I do believe at relatively close ranges by today's standards (under 300 yards), there is little difference. For those shooting 300+ yards, I believe the lead bullets are the proper selection where legal.
Very good article, thanks for sharing. What he is saying makes total sense. I am a speed freak so all of my experience with copper bullets is at very high velocity, I have not witnessed any of the drawbacks that he talks about but certainly can see where he is coming from.
 

JimP

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Well, lets see now. We are not suppose to shoot lead bullets because the fragment into all of the meat on a animal and when we eat it we ingest this lead causing problems.

All copper bullets are bad because they don't expand properly at longer distances where the velocity of the bullet isn't great enough to open up properly and result in a clean kill.

It's getting to the point now that we are going to have to start throwing rocks again.

One thing that we need to also remember is that the all copper bullets are progressing as far as their performance through the velocities that they may be shot at at a animal. What happened 5 years ago has been improved upon with the bullets of today. It seams like I read that with the Barnes bullets that they recommend velocities of 1300 fps and faster for reliable expansion, I may be wrong here since I am just going by memory

I know that my experiences is that Barnes bullets work at all viable distances that I have shot a animal at. The kudu that I shot in Africa was at 479 yards and when the skinners got to the heart they just started to laugh, it looked more like a towel that had gotten stuck in a paper shredder, even the coues deer that I shot at 420 yards didn't argue with a very good exit wound.

There are also times I wonder what would of a lead bullet of done at those same ranges? I once shot a cow elk at 20 yards and recovered the Sierra boattail bullet on the off side just under the skin, this was with a 7mm Rem mag. There wasn't much left of the bullet after it just took out about a quarter of one lung. She took a second shot at 200 yards when she turned around and looked at me.

I just like sticking with what I know works and works quite well for me.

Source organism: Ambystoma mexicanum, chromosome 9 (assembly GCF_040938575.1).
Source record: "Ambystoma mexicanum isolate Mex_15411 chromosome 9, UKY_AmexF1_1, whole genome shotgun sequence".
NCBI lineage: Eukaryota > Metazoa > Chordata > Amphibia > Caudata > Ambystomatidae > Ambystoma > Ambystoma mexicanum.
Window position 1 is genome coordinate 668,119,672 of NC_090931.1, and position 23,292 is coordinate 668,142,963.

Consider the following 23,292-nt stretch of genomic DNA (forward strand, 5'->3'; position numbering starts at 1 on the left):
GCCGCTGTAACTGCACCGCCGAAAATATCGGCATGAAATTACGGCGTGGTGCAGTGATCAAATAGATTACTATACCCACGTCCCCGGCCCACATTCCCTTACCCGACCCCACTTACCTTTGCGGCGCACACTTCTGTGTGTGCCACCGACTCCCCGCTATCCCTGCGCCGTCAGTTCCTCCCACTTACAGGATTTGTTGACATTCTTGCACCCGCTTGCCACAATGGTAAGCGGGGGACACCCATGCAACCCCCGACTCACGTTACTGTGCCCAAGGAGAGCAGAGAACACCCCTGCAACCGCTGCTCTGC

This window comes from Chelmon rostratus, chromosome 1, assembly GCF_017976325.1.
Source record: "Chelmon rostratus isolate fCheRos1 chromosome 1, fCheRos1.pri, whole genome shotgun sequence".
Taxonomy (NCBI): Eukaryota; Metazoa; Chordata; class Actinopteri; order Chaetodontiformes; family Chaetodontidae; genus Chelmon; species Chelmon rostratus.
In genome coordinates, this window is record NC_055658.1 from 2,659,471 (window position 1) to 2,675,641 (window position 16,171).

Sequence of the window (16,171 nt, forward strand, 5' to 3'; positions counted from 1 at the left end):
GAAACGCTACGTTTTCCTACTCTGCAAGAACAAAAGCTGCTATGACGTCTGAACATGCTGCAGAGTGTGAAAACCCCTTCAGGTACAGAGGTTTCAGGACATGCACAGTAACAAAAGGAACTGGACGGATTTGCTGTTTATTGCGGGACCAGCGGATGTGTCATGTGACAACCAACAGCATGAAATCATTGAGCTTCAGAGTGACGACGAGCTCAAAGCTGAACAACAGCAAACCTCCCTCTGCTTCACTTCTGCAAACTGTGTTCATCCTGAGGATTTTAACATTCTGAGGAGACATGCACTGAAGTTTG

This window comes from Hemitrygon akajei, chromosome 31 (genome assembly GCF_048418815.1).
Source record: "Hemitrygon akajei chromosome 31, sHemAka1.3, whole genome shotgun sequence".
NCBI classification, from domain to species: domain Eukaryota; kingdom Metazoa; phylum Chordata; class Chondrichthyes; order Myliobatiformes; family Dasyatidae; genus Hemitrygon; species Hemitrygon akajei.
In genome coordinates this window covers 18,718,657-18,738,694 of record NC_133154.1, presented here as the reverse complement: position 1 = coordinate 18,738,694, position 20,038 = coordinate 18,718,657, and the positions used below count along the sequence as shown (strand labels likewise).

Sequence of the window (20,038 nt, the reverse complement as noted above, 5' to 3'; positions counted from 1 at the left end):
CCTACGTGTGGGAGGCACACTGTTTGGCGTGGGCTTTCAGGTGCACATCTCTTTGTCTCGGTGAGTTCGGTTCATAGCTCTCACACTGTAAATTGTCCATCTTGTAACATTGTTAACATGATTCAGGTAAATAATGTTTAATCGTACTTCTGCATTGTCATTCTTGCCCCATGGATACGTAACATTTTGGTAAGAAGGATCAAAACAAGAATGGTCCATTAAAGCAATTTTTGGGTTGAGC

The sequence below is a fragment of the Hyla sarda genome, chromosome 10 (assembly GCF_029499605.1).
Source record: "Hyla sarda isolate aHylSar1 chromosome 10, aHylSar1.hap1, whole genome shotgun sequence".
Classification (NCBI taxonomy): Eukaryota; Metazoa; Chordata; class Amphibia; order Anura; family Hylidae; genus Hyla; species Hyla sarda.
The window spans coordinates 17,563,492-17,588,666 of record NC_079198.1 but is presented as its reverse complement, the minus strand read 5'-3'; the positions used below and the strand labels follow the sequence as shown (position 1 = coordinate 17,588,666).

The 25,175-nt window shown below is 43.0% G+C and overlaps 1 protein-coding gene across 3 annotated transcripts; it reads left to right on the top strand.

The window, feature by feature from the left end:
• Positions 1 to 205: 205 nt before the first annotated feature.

On a side note on the above article, do you know when it was printed? I tried to find a date but didn't see one.
 

memtb

Member
My longest shot on game has only been 430 yards. The animal was an Antelope.....shot with a rifle cartridge that many deem far too large for Antelope, using a bullet that will not expand on small, big game when placed behind the shoulder. Yet, the Antelope died very quickly. Apparently, the Antelope failed to get the memo! :unsure:

I’m certain it was just a fluke! However, one of many “flukes” with the same combination! Well, that’s not completely factual. The majority of my Antelope were taken with a 270 grain TSX, which is even more resistant to expansion on small game than is my present 250 grain TTSX. I think that I see a trend starting with copper on small big game! ;) memtb
 
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AKaviator

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Back from the range! The 130 TSX shot good...not great. The best group was just under an inch at 100 yards. It was on the lighter side and as I increased the charge the group opened up to 1.5" or so. My max average velocity was 3131fps. I thought it might group better but it might be that it doesn't care for RL-19 as much as H4831sc. I'll keep playing with them.

I also tested 3 different types of primers in some 150 Partition loads. Fed 210 averaged 2853 fps, CCI averaged 2872 and Winchester WLR 2815. All from the same loads otherwise, and no significant change in point of impact. Not sure what caused the discrepancy last time.

One interesting thing about this rifle, all the loads I tested today shot pretty close to the same point of impact. 3 different 150 Partition loads 4 different 130 TSX loads and a 130 Interlock load. All right at 2.5 high at 100 yards. My .375 is similar in that way. My 338-06 is not! Any change with it is significantly different.
 

Colorado Cowboy

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H4831 sc is an awsome powder. My 25-06 loves it. Tried a lot of newer powers and nothing performs like the sc. One would think that H4831 would work as well as the sc, but it doesn't. sc means short cut and I guess the smaller grain size changes the burn rate enough that it a lot different than H4831.